This rings true for me.

I was depressed in 1987 after three years of work in inner city Chicago.  Then on an October Monday morning (19th) Pam Ferguson called me at home to say that the building next door had fallen on our Temple Corps.  It had indeed.  The court ordered demolition had gone bad and two-thirds of the eastern section, the oldest, of our building was destroyed by tons of bricks from the tall derelict being used for heroin fixes and prostitution.  My attention, focus, energies were now engaged.  It could be said that I was now living life to the full.

It was a slap in the face.  And it made me well.

Is this what it means to be living a ‘this-worldly’ life?

Keith Clements describes Bonhoeffer’s this-worldliness as a “theological perspective in which the created world, including the human, is a world that God loves in all its creatureliness, and to which God comes.”

How does God come?  The answer is “just as you did it to one of the least … you did it to me” (Matthew 25:40).  God comes to us.  We then have a choice.  Bonhoeffer’s poem Christians and Heathens makes this distinction even more clear.  All humans cry out to God for help.  But the Christian sees and goes to help those who hunger, thirst.  Who sit alone, unprotected, sick, alienated.  They cry out wordlessly and God comes to them, not in some mystical experience though I will not discount the rare occurrence.  God comes to them in us.  And we find God in them.  This is the message of Christians and Heathens.

True, ‘bad environments’ offer a therapeutic experience.  And, as Walker Percy suggests, such places may have universal appeal and effect on people.  You have experienced it if you’ve lived in a big city preparing for an approaching blizzard.  A theory of hurricanes resonates with Bonhoeffer’s call to the this-worldly life.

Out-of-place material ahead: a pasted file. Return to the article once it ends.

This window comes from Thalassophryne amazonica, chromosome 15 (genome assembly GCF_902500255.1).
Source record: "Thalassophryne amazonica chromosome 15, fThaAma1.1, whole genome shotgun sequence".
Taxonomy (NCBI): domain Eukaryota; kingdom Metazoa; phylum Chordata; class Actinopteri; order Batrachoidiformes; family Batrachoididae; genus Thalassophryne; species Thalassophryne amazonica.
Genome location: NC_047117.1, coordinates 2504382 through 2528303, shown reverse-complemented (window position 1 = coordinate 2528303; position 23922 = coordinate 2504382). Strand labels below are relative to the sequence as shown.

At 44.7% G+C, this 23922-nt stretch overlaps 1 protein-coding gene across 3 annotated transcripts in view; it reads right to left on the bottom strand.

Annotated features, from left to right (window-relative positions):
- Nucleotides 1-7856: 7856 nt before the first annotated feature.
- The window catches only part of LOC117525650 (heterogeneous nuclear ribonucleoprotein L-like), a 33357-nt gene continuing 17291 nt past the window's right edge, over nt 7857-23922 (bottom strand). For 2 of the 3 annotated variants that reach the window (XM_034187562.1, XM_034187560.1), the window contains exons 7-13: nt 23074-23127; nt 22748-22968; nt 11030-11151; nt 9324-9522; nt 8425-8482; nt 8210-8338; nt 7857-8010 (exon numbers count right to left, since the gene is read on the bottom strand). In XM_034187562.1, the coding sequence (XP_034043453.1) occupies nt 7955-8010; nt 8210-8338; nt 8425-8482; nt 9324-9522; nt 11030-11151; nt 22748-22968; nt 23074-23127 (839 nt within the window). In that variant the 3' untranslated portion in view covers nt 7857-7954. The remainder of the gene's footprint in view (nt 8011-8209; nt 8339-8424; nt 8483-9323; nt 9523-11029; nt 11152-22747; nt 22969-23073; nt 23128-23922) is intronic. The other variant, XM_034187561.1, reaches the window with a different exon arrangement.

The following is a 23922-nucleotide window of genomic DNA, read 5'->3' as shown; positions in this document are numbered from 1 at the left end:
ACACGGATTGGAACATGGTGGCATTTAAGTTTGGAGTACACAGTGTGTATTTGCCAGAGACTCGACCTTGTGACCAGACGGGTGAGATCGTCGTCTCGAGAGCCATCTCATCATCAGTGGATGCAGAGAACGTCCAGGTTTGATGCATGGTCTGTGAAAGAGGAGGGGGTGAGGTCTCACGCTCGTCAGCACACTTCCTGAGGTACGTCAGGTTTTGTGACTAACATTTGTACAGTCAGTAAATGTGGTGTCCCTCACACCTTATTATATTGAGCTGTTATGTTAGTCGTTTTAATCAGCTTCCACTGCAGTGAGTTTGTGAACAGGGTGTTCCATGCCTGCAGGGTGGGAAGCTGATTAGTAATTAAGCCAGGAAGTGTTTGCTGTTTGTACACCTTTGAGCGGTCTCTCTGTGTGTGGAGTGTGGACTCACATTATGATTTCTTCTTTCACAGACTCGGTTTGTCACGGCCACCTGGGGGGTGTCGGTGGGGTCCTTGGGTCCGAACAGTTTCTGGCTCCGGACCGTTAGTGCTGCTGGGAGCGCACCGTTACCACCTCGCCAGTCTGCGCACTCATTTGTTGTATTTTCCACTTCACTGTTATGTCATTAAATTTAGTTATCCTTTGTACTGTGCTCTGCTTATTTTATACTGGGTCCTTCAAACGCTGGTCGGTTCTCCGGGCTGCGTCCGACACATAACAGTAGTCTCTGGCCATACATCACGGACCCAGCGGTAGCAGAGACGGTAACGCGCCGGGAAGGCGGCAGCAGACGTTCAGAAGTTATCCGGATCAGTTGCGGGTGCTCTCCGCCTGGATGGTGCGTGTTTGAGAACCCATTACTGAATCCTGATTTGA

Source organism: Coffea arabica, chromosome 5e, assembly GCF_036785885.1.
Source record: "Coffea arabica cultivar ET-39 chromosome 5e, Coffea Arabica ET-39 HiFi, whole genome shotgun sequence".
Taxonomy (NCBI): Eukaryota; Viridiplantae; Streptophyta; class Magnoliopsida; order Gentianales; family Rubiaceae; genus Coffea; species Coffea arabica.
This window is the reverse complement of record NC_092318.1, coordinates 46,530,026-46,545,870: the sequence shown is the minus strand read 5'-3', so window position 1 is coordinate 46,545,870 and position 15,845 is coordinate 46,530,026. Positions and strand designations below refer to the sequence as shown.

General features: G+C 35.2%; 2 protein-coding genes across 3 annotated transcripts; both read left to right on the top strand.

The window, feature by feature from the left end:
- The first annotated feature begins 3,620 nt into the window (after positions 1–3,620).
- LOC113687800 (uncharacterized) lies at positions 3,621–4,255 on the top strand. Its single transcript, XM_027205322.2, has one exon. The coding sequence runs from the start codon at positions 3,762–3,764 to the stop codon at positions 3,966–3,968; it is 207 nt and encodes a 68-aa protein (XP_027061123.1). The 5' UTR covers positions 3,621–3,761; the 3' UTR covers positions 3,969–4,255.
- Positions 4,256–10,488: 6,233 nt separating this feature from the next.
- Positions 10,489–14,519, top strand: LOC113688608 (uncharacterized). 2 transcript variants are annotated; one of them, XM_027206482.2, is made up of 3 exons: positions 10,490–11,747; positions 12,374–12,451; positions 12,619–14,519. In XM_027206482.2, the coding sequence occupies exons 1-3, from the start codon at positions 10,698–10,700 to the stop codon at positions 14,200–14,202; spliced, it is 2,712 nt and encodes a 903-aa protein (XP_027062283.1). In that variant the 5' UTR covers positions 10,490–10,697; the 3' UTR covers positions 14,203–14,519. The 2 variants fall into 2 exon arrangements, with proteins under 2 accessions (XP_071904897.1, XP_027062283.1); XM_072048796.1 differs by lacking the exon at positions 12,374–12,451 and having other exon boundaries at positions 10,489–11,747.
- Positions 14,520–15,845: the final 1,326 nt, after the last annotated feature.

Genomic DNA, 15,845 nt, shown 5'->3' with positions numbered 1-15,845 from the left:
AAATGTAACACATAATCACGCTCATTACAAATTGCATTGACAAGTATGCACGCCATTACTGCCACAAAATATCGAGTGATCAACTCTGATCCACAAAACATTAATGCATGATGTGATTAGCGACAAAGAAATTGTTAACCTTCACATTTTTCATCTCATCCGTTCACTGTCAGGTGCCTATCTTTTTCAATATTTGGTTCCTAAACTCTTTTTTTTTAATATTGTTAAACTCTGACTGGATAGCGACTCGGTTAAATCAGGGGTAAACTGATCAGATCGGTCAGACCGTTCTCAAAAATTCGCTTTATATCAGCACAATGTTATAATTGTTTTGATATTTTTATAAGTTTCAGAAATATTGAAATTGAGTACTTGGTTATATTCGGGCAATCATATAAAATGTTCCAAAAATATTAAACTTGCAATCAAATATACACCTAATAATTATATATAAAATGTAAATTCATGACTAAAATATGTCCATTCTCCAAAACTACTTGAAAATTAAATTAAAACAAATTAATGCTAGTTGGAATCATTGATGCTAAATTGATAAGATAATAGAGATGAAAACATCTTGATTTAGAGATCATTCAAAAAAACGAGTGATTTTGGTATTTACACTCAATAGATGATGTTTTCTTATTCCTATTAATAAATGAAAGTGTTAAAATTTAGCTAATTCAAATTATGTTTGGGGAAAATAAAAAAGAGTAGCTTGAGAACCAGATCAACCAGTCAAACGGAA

I’ll close with John Keble.  My Detroit days were an experience very close to my 1987 frame of mind, but they were days based on life experience which allowed me to balance dismay with engagement.  Two verses of Keble apocalyptically opened my view on the kingdom of God.

If on our daily course our mind, be set to hallow all we find,  new treasures still of countless price, God will provide for sacrifice.

The trivial round, the common task, will furnish all we ought to ask, room to deny ourselves, a road, to bring us daily nearer God.

Walker Percy

I was in Joplin MO last Friday morning for the grand opening of a brand-spanking new Salvation Army store just a block east of Main Street in downtown Joplin.

This new store replaces another new store a couple miles south on Main Street that was destroyed on May 22, 2011 during the tornado which devastated Joplin.

That store had only been completed the month before as a replacement to an older store.  I’ve seen photos of the destroyed store.  The tornado had dropped someone’s pickup truck (or was it a small box truck?) in the middle of the store.  An operation made possible because the store’s roof was completely gone.  The rest of the store looked like a battlefield casualty.

For the last four years the Army has made do at a nearby temporary rental location while construction and financing plans were put together.  Our beautiful new store joins several Joplin Public Schools facilities and the new Mercy Hospital among this year’s additions to Joplin’s rebuilding efforts.  Here are articles from Wally Kennedy and Emily Younker of the Joplin Globe about this new store.

At the grand opening I was asked to pray during the ribbon cutting.  I wanted my words to express how out of terror and loss God has come to bless the Army with hope and promise.

Not only for The Salvation Army, but for the city of Joplin.

Today a New York Times article reports on what appears to be a revival of Asbury Park NJ.  So you can say that this blog is about the resurrection of cities.